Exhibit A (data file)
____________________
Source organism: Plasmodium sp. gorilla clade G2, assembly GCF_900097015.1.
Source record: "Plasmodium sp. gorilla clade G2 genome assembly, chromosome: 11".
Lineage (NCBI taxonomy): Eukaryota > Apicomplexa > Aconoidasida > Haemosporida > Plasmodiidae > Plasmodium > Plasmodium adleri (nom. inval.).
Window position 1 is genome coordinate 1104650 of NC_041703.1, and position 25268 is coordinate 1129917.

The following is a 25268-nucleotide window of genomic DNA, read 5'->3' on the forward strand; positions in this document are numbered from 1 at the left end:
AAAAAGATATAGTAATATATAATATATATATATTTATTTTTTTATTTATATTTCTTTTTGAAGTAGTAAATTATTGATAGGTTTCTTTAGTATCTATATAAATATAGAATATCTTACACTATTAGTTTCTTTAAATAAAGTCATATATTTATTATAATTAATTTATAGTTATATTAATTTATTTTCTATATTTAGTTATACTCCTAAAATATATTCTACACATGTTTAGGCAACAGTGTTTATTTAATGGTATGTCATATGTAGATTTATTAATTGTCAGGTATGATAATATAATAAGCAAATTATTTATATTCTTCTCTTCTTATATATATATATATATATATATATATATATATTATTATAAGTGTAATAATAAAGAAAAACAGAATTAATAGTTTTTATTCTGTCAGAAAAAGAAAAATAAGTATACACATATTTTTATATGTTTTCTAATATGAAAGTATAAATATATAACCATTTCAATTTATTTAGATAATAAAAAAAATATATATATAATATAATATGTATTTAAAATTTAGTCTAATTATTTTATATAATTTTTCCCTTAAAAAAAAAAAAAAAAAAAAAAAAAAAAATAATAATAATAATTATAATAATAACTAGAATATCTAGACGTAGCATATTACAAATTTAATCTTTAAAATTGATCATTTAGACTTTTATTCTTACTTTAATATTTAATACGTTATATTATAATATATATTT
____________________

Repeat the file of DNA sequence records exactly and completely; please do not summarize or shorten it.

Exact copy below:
Source organism: Plasmodium sp. gorilla clade G2, assembly GCF_900097015.1.
Source record: "Plasmodium sp. gorilla clade G2 genome assembly, chromosome: 11".
Lineage (NCBI taxonomy): Eukaryota > Apicomplexa > Aconoidasida > Haemosporida > Plasmodiidae > Plasmodium > Plasmodium adleri (nom. inval.).
Window position 1 is genome coordinate 1104650 of NC_041703.1, and position 25268 is coordinate 1129917.

The following is a 25268-nucleotide window of genomic DNA, read 5'->3' on the forward strand; positions in this document are numbered from 1 at the left end:
AAAAAGATATAGTAATATATAATATATATATATTTATTTTTTTATTTATATTTCTTTTTGAAGTAGTAAATTATTGATAGGTTTCTTTAGTATCTATATAAATATAGAATATCTTACACTATTAGTTTCTTTAAATAAAGTCATATATTTATTATAATTAATTTATAGTTATATTAATTTATTTTCTATATTTAGTTATACTCCTAAAATATATTCTACACATGTTTAGGCAACAGTGTTTATTTAATGGTATGTCATATGTAGATTTATTAATTGTCAGGTATGATAATATAATAAGCAAATTATTTATATTCTTCTCTTCTTATATATATATATATATATATATATATATATATTATTATAAGTGTAATAATAAAGAAAAACAGAATTAATAGTTTTTATTCTGTCAGAAAAAGAAAAATAAGTATACACATATTTTTATATGTTTTCTAATATGAAAGTATAAATATATAACCATTTCAATTTATTTAGATAATAAAAAAAATATATATATAATATAATATGTATTTAAAATTTAGTCTAATTATTTTATATAATTTTTCCCTTAAAAAAAAAAAAAAAAAAAAAAAAAAAAATAATAATAATAATTATAATAATAACTAGAATATCTAGACGTAGCATATTACAAATTTAATCTTTAAAATTGATCATTTAGACTTTTATTCTTACTTTAATATTTAATACGTTATATTATAATATATATTT